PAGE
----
Posts Tagged ‘Garage Rock’

The Cowboys

Bloomington’s best kept secret are back and burning like never before with their latest album for Feel It. Taking a springboard off of their last LP, 3rd, the band continues to refine their sound, rolling their garage rumble in a dose of blue-eyed soul and a few kaleidoscopic touches of ‘60s pop. The Bottom of a Rotten Flower has the band working at their tightest sonically, adding in an additional guitarist in the form of Chris Kramer (Nobunny), thickening up the sound and giving a slapdash of bubblegum fun to tracks like “Wet Behind The Eyes” and “Some Things Never Change.” They’ve shirked a bit of their Todd Rundgren cracked loner vibes this time around, and while I miss ‘em personally, this is a much more upbeat offering than the last that’s swaggering with a well-deserved confidence.

That’s not to say its all brash and guitar smash here. The band’s been notable for merging power pop, garage and classic rock touches into timeless songs that hang on the indominable rasp of Keith Harman, but they also know how to dim the lights without losing an ounce of energy. He’s breaking into the ‘80s soundtrack trophy case, pounding the keys like Elton and letting that sunset sax drip all over the end credits on “Now With Feeling.” While over on “My Conscience is Clean” they add a touch of smoke and smolder, draping the mic cable around their shoulders for a touch of garage-soul smolder. The band, naturally, shines when the tempos sweat and there’s a touch of cartoon glee in their eyes, but what makes this their most accomplished record is that they’re building something bigger than one off grab of garage hooks.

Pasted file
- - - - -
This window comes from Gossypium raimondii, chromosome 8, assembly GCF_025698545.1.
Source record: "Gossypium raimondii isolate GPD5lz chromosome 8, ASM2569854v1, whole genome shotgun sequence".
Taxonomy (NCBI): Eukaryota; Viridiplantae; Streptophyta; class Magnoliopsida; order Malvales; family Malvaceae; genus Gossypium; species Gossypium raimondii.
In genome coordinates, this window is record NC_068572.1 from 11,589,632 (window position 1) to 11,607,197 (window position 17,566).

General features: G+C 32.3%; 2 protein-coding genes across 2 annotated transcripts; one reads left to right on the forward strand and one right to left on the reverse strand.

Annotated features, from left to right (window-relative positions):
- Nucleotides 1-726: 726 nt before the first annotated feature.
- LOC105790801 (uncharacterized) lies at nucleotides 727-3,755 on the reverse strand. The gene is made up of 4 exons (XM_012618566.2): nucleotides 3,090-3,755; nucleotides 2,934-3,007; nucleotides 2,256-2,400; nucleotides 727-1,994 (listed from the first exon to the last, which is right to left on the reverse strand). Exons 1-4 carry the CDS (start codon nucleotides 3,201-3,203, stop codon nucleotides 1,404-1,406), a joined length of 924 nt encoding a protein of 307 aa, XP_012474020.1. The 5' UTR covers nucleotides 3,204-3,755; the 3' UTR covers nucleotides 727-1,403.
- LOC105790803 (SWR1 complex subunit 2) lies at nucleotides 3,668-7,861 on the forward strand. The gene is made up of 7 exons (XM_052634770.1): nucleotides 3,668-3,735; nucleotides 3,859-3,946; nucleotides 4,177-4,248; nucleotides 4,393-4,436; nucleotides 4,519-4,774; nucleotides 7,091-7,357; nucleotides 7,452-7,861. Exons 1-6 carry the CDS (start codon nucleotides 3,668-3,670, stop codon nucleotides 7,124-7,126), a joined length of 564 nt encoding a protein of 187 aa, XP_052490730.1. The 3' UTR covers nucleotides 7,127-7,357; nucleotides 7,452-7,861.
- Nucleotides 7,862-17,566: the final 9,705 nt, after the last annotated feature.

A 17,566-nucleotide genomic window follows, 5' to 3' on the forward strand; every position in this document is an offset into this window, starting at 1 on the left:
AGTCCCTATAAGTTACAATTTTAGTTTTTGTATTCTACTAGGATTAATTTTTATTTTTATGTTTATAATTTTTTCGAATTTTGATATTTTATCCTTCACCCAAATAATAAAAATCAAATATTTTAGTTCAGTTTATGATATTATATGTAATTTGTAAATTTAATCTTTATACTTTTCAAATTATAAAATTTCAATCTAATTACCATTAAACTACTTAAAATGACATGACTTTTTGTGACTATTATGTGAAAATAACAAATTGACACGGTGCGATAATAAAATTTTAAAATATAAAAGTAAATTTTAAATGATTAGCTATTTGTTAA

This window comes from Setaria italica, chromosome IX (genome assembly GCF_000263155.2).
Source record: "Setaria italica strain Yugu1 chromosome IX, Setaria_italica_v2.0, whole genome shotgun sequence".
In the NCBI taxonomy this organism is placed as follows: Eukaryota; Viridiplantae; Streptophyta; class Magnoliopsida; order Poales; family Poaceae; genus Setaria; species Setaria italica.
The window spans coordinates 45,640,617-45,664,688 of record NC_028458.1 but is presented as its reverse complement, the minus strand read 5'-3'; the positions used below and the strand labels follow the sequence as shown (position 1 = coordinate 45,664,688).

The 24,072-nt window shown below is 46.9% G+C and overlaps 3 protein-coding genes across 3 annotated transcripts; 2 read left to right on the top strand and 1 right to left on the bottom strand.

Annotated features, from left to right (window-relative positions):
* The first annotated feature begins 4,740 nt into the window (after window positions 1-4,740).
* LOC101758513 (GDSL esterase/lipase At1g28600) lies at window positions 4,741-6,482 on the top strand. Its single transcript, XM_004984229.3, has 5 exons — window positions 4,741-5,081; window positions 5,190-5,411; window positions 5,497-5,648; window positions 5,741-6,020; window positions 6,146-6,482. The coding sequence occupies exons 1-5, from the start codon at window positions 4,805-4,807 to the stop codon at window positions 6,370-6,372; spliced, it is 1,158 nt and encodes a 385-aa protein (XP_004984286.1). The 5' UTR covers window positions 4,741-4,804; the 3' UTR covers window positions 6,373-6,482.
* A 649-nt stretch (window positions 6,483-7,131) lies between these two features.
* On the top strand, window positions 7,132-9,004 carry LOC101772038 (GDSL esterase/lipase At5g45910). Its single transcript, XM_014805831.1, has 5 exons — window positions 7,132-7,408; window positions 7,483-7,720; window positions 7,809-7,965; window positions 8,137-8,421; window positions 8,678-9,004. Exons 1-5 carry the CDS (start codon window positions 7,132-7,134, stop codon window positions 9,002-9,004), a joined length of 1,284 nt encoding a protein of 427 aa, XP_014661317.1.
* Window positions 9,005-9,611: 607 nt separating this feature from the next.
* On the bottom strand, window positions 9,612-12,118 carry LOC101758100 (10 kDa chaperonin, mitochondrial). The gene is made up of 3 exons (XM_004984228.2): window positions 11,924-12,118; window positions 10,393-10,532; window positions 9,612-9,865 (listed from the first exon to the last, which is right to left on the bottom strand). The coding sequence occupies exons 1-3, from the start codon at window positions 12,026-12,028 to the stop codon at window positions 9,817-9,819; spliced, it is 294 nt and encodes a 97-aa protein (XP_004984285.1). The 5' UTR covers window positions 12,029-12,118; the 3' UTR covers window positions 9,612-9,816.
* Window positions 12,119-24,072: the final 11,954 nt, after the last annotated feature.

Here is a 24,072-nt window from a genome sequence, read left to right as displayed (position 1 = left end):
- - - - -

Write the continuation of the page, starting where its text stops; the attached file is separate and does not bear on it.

This is the closest the band has sounded to an album, planned and proper, sequenced to sting. It’s a big record that testifies to the enduring power of the electric guitar in an age when the form has begun its slide towards the bin for many. The Cowboys are proving as classic as their moniker – kicking out a true doublwide American rock n’ roller that feels built to endure and endear.



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Fapardokly – Fapardokly